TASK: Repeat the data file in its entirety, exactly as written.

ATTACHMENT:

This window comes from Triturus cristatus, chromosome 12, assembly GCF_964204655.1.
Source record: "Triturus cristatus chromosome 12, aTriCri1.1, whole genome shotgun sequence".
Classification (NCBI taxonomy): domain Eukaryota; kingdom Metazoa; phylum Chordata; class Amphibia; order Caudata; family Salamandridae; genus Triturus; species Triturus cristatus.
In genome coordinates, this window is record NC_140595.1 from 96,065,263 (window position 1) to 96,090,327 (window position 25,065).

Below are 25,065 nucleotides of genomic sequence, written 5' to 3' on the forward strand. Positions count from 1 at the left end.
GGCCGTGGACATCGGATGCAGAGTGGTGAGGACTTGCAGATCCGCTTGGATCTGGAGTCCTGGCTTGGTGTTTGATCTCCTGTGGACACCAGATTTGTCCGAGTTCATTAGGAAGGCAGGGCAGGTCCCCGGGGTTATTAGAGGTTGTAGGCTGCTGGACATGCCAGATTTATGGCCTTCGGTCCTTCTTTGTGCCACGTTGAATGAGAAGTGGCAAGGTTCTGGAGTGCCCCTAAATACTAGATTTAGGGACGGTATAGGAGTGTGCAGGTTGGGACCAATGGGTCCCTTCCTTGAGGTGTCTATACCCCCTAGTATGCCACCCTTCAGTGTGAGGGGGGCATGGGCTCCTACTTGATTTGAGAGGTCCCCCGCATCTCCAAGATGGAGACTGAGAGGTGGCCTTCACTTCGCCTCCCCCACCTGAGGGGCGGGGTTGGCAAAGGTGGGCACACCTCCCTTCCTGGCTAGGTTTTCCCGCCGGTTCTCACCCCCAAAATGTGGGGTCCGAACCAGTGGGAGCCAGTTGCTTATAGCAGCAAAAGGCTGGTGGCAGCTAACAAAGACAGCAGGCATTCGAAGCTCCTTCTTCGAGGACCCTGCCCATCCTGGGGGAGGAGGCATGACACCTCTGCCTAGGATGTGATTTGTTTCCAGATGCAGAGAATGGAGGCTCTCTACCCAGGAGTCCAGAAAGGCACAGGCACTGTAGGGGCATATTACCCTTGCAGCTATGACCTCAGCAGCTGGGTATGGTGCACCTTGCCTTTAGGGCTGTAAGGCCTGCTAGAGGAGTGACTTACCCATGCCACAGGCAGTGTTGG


This window comes from Triturus cristatus, chromosome 12, assembly GCF_964204655.1.
Source record: "Triturus cristatus chromosome 12, aTriCri1.1, whole genome shotgun sequence".
Classification (NCBI taxonomy): domain Eukaryota; kingdom Metazoa; phylum Chordata; class Amphibia; order Caudata; family Salamandridae; genus Triturus; species Triturus cristatus.
In genome coordinates, this window is record NC_140595.1 from 96,065,263 (window position 1) to 96,090,327 (window position 25,065).

Below are 25,065 nucleotides of genomic sequence, written 5' to 3' on the forward strand. Positions count from 1 at the left end.
GGCCGTGGACATCGGATGCAGAGTGGTGAGGACTTGCAGATCCGCTTGGATCTGGAGTCCTGGCTTGGTGTTTGATCTCCTGTGGACACCAGATTTGTCCGAGTTCATTAGGAAGGCAGGGCAGGTCCCCGGGGTTATTAGAGGTTGTAGGCTGCTGGACATGCCAGATTTATGGCCTTCGGTCCTTCTTTGTGCCACGTTGAATGAGAAGTGGCAAGGTTCTGGAGTGCCCCTAAATACTAGATTTAGGGACGGTATAGGAGTGTGCAGGTTGGGACCAATGGGTCCCTTCCTTGAGGTGTCTATACCCCCTAGTATGCCACCCTTCAGTGTGAGGGGGGCATGGGCTCCTACTTGATTTGAGAGGTCCCCCGCATCTCCAAGATGGAGACTGAGAGGTGGCCTTCACTTCGCCTCCCCCACCTGAGGGGCGGGGTTGGCAAAGGTGGGCACACCTCCCTTCCTGGCTAGGTTTTCCCGCCGGTTCTCACCCCCAAAATGTGGGGTCCGAACCAGTGGGAGCCAGTTGCTTATAGCAGCAAAAGGCTGGTGGCAGCTAACAAAGACAGCAGGCATTCGAAGCTCCTTCTTCGAGGACCCTGCCCATCCTGGGGGAGGAGGCATGACACCTCTGCCTAGGATGTGATTTGTTTCCAGATGCAGAGAATGGAGGCTCTCTACCCAGGAGTCCAGAAAGGCACAGGCACTGTAGGGGCATATTACCCTTGCAGCTATGACCTCAGCAGCTGGGTATGGTGCACCTTGCCTTTAGGGCTGTAAGGCCTGCTAGAGGAGTGACTTACCCATGCCACAGGCAGTGTTGG